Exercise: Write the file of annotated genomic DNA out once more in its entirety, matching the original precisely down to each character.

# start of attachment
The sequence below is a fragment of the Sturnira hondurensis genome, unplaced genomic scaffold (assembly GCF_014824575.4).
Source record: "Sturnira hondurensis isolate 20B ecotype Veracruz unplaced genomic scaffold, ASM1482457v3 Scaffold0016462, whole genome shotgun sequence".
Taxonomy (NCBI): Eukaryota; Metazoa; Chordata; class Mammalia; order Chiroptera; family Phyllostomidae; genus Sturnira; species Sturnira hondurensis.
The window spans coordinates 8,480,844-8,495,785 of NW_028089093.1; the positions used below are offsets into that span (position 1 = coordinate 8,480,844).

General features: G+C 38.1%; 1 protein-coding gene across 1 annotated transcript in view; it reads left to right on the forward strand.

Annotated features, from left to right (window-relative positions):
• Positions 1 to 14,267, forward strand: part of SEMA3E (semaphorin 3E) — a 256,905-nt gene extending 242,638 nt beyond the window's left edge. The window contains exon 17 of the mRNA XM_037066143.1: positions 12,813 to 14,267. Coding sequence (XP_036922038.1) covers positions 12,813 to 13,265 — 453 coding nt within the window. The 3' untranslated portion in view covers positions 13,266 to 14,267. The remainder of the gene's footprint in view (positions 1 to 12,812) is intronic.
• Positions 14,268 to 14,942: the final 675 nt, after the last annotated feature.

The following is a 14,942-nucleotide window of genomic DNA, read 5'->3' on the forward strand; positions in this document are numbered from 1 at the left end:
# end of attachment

The sequence below is a fragment of the Sturnira hondurensis genome, unplaced genomic scaffold (assembly GCF_014824575.4).
Source record: "Sturnira hondurensis isolate 20B ecotype Veracruz unplaced genomic scaffold, ASM1482457v3 Scaffold0016462, whole genome shotgun sequence".
Taxonomy (NCBI): Eukaryota; Metazoa; Chordata; class Mammalia; order Chiroptera; family Phyllostomidae; genus Sturnira; species Sturnira hondurensis.
The window spans coordinates 8,480,844-8,495,785 of NW_028089093.1; the positions used below are offsets into that span (position 1 = coordinate 8,480,844).

General features: G+C 38.1%; 1 protein-coding gene across 1 annotated transcript in view; it reads left to right on the forward strand.

Annotated features, from left to right (window-relative positions):
• Positions 1 to 14,267, forward strand: part of SEMA3E (semaphorin 3E) — a 256,905-nt gene extending 242,638 nt beyond the window's left edge. The window contains exon 17 of the mRNA XM_037066143.1: positions 12,813 to 14,267. Coding sequence (XP_036922038.1) covers positions 12,813 to 13,265 — 453 coding nt within the window. The 3' untranslated portion in view covers positions 13,266 to 14,267. The remainder of the gene's footprint in view (positions 1 to 12,812) is intronic.
• Positions 14,268 to 14,942: the final 675 nt, after the last annotated feature.

The following is a 14,942-nucleotide window of genomic DNA, read 5'->3' on the forward strand; positions in this document are numbered from 1 at the left end: